Adjunct faculty member, Dr. Sukhee So, PT, DPT, presented on “Millennials – Working as One, Working with One, and Working for One” with several of her fellow millennial colleagues including alumna Dr. Leigh Reece (‘10).  Their presentation discussed the key characteristics of millennials, interactions with millennials, and career and leadership aspirations of millennials. Dr. So assists in laboratories for Neuromuscular System: Examination and Intervention (DPT-612) in the fall and Adult Neuromuscular System: Examination and Intervention (DPT-613) in the spring. Dr. Reece currently works at The Portland Clinic. 

Adjunct faculty members, Dr. Erin Bompiani, PT, DPT, PCS, and Katie Stribling, PT, DPT presented on Knowledge Translation: Part I – Prevention & Prediction and Part II – Plasticity & Participation.  Their presentations summarized meetings between the Academies of Neurologic and Pediatric Physical Therapy (STEP Conferences) where the theme was collaboration from a lifespan perspective. They both assist in laboratories for Pediatric Neuromuscular System: Examination & Interventions (DPT-685) in the fall.

Alumnus Dr. Tyler Cuddeford, PT, PhD (‘92) presented on “Medical Home: Experiences Integrating a Collaborative MD/PT Primary Care Model” with his colleagues. They discussed a novel MD/PT primary care model and evidence to support its efficacy. Dr. Cuddeford is the Director of the Physical Therapy Program at George Fox University.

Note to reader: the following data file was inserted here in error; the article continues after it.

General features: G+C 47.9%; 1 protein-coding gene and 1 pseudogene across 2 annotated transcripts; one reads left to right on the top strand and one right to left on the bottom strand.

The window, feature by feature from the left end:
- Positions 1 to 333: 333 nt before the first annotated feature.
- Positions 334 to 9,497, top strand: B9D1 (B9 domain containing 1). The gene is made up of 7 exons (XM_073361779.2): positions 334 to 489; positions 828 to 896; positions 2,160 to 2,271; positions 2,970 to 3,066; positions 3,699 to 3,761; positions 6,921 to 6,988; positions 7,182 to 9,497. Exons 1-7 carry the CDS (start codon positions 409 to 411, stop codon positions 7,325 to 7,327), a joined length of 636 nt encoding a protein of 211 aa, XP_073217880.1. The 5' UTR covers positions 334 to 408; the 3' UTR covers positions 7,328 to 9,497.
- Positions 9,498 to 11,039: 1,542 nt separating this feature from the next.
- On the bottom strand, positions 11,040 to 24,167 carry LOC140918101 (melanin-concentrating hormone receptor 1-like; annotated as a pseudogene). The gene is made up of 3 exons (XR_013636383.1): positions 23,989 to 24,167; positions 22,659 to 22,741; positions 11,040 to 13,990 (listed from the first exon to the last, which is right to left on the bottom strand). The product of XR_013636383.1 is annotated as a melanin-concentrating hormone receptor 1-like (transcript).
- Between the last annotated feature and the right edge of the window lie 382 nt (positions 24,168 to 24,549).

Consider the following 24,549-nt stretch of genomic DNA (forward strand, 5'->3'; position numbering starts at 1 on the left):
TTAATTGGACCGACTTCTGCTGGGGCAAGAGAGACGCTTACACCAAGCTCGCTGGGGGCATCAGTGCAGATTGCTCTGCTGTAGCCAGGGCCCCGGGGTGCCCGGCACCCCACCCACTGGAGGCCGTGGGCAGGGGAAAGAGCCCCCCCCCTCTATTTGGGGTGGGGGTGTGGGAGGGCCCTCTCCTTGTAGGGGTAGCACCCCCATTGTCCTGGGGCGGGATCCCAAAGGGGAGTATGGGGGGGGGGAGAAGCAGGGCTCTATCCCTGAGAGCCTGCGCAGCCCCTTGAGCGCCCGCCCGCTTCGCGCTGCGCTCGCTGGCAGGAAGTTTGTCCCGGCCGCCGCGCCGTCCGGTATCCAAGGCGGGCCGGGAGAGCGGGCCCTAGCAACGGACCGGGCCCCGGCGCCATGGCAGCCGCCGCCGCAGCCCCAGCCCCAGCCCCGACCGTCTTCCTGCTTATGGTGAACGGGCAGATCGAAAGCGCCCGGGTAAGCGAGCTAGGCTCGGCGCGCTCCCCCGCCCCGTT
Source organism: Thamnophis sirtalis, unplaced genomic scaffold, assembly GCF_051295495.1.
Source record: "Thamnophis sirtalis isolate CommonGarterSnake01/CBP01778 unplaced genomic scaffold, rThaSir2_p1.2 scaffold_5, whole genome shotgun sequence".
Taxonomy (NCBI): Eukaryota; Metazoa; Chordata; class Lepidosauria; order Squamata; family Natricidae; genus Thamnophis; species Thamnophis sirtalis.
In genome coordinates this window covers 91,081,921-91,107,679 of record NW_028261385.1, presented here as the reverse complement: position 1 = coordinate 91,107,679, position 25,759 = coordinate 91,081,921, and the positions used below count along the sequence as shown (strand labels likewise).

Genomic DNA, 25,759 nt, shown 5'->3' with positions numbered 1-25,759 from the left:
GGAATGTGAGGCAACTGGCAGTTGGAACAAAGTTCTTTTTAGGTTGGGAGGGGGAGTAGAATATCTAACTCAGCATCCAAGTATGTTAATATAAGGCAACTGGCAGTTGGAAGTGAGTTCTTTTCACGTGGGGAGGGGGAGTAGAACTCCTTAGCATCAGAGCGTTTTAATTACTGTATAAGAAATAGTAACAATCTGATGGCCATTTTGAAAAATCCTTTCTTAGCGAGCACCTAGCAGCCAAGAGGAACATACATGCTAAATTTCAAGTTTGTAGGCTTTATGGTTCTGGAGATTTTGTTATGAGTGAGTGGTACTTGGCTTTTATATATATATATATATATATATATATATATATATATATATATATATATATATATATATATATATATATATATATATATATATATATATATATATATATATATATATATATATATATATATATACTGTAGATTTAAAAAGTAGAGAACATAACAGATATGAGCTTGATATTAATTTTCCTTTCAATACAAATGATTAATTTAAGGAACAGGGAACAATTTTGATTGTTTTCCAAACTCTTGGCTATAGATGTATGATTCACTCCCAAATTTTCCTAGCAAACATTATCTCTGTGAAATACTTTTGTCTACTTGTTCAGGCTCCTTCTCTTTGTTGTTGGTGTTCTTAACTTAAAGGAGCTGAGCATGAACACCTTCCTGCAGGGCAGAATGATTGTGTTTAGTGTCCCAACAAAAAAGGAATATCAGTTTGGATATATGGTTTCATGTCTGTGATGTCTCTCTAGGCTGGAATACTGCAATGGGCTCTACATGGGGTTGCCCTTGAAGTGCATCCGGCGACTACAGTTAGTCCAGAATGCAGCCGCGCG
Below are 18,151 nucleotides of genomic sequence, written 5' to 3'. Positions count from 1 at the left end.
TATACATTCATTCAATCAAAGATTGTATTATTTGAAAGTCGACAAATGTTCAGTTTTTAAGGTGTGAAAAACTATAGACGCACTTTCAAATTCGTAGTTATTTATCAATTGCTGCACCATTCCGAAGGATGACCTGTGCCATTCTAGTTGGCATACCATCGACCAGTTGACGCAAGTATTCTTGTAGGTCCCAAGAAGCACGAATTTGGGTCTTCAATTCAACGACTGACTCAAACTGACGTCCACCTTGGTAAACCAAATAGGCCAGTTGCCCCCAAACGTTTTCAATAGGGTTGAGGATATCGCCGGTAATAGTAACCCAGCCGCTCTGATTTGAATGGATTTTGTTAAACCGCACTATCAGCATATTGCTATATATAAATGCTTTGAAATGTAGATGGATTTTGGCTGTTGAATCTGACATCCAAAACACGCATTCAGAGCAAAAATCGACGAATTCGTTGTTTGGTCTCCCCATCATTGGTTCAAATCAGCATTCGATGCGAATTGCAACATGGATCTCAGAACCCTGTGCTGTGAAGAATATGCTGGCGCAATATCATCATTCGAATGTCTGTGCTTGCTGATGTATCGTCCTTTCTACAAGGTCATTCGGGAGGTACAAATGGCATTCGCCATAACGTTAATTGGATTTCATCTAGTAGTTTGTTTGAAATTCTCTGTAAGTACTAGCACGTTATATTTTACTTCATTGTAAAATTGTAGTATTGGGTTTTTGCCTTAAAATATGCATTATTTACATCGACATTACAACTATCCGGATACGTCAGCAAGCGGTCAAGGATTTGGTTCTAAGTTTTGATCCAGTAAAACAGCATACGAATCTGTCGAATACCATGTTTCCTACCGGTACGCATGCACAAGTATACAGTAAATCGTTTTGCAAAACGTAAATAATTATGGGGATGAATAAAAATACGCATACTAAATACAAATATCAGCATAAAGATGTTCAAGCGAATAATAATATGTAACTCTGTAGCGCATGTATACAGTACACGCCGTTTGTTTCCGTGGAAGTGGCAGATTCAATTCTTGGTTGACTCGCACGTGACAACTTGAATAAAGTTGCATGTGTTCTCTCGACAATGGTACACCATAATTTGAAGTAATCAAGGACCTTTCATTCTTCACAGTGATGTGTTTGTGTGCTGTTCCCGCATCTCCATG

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New classes a possibility for high school | Derby News

Two new classes, Marketing Application and Physical Therapy, may be offered at Derby High School for the 2017-18 school year.

Marketing Applications would be added to the Business and Marketing career pathway and Physical Therapy would be added to the health science pathway if approved by the school board.

Both classes would be available to juniors and seniors who have completed the necessary prerequisite courses.

Marketing Applications is a one-year elective class required by the Kansas State Department of Education to maintain the Business and Marketing pathway.

“Students coordinate channel management with other marketing activities, discuss the nature of marketing plans, generate product ideas, coordinate activities in the promotional mix and demonstrate specialized sales processes and techniques,” the proposal said.

Physical Therapy is a semester elective for juniors and seniors in the Health Science Pathway.

The proposed budget to start the class is $5,000.

“Students currently taking courses within [the] pathway have shown a great deal of interest for physical therapy and have requested to have a course that focuses on these practices,” the proposal said.

The class will teach students about the career, therapeutic exercises and activities, training patients, how to evaluate a patient’s progress and more.

Charlene Laramore, assistant superintendent for curriculum and instruction, presented the proposal during the school board meeting March 27.

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1st Choice Physical Therapy goes to school on succession

February 05, 2017 12:01 a.m.

By Rachelle Damico
Special to Crain’s Detroit Business